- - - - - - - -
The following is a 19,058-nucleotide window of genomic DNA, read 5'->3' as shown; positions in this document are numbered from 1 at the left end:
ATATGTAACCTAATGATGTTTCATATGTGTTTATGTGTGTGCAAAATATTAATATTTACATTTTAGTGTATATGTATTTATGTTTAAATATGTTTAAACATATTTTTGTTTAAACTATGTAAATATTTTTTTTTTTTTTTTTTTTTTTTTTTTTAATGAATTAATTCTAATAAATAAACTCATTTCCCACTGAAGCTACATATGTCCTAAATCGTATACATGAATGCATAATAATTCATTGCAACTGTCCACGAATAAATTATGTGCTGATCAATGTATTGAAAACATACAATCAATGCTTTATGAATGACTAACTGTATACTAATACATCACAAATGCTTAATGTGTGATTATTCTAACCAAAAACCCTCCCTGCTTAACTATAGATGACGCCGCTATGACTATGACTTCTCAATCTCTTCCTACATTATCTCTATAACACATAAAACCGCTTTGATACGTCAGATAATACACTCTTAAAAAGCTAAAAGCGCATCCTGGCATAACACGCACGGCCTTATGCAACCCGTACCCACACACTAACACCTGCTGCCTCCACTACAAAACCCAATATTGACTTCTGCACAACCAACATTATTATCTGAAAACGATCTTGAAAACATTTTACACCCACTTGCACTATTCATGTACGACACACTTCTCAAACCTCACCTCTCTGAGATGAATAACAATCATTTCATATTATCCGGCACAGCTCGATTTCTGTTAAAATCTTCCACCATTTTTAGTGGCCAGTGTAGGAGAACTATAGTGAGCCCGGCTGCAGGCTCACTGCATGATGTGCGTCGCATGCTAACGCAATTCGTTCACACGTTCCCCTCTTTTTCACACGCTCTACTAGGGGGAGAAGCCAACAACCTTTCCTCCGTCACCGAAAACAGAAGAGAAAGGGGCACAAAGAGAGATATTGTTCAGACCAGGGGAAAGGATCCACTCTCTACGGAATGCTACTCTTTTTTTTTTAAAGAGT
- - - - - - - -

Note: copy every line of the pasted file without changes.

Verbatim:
The following is a 19,058-nucleotide window of genomic DNA, read 5'->3' as shown; positions in this document are numbered from 1 at the left end:
ATATGTAACCTAATGATGTTTCATATGTGTTTATGTGTGTGCAAAATATTAATATTTACATTTTAGTGTATATGTATTTATGTTTAAATATGTTTAAACATATTTTTGTTTAAACTATGTAAATATTTTTTTTTTTTTTTTTTTTTTTTTTTTTAATGAATTAATTCTAATAAATAAACTCATTTCCCACTGAAGCTACATATGTCCTAAATCGTATACATGAATGCATAATAATTCATTGCAACTGTCCACGAATAAATTATGTGCTGATCAATGTATTGAAAACATACAATCAATGCTTTATGAATGACTAACTGTATACTAATACATCACAAATGCTTAATGTGTGATTATTCTAACCAAAAACCCTCCCTGCTTAACTATAGATGACGCCGCTATGACTATGACTTCTCAATCTCTTCCTACATTATCTCTATAACACATAAAACCGCTTTGATACGTCAGATAATACACTCTTAAAAAGCTAAAAGCGCATCCTGGCATAACACGCACGGCCTTATGCAACCCGTACCCACACACTAACACCTGCTGCCTCCACTACAAAACCCAATATTGACTTCTGCACAACCAACATTATTATCTGAAAACGATCTTGAAAACATTTTACACCCACTTGCACTATTCATGTACGACACACTTCTCAAACCTCACCTCTCTGAGATGAATAACAATCATTTCATATTATCCGGCACAGCTCGATTTCTGTTAAAATCTTCCACCATTTTTAGTGGCCAGTGTAGGAGAACTATAGTGAGCCCGGCTGCAGGCTCACTGCATGATGTGCGTCGCATGCTAACGCAATTCGTTCACACGTTCCCCTCTTTTTCACACGCTCTACTAGGGGGAGAAGCCAACAACCTTTCCTCCGTCACCGAAAACAGAAGAGAAAGGGGCACAAAGAGAGATATTGTTCAGACCAGGGGAAAGGATCCACTCTCTACGGAATGCTACTCTTTTTTTTTTAAAGAGT